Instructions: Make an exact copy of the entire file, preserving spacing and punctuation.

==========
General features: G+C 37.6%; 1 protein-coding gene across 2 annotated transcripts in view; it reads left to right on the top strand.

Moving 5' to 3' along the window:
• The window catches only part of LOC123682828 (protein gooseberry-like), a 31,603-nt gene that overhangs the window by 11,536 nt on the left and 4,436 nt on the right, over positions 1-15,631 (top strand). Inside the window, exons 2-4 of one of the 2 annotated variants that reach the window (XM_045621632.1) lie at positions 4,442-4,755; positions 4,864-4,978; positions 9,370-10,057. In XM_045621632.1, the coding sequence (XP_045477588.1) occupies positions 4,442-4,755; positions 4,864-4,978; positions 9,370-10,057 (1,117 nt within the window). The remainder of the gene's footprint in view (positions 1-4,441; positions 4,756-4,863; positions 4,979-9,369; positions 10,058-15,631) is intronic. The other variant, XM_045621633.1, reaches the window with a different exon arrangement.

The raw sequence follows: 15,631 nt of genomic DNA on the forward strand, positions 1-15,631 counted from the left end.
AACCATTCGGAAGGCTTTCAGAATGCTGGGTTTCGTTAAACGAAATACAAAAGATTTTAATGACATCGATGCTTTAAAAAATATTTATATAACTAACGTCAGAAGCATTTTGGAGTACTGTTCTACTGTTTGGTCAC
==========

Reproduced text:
General features: G+C 37.6%; 1 protein-coding gene across 2 annotated transcripts in view; it reads left to right on the top strand.

Moving 5' to 3' along the window:
• The window catches only part of LOC123682828 (protein gooseberry-like), a 31,603-nt gene that overhangs the window by 11,536 nt on the left and 4,436 nt on the right, over positions 1-15,631 (top strand). Inside the window, exons 2-4 of one of the 2 annotated variants that reach the window (XM_045621632.1) lie at positions 4,442-4,755; positions 4,864-4,978; positions 9,370-10,057. In XM_045621632.1, the coding sequence (XP_045477588.1) occupies positions 4,442-4,755; positions 4,864-4,978; positions 9,370-10,057 (1,117 nt within the window). The remainder of the gene's footprint in view (positions 1-4,441; positions 4,756-4,863; positions 4,979-9,369; positions 10,058-15,631) is intronic. The other variant, XM_045621633.1, reaches the window with a different exon arrangement.

The raw sequence follows: 15,631 nt of genomic DNA on the forward strand, positions 1-15,631 counted from the left end.
AACCATTCGGAAGGCTTTCAGAATGCTGGGTTTCGTTAAACGAAATACAAAAGATTTTAATGACATCGATGCTTTAAAAAATATTTATATAACTAACGTCAGAAGCATTTTGGAGTACTGTTCTACTGTTTGGTCAC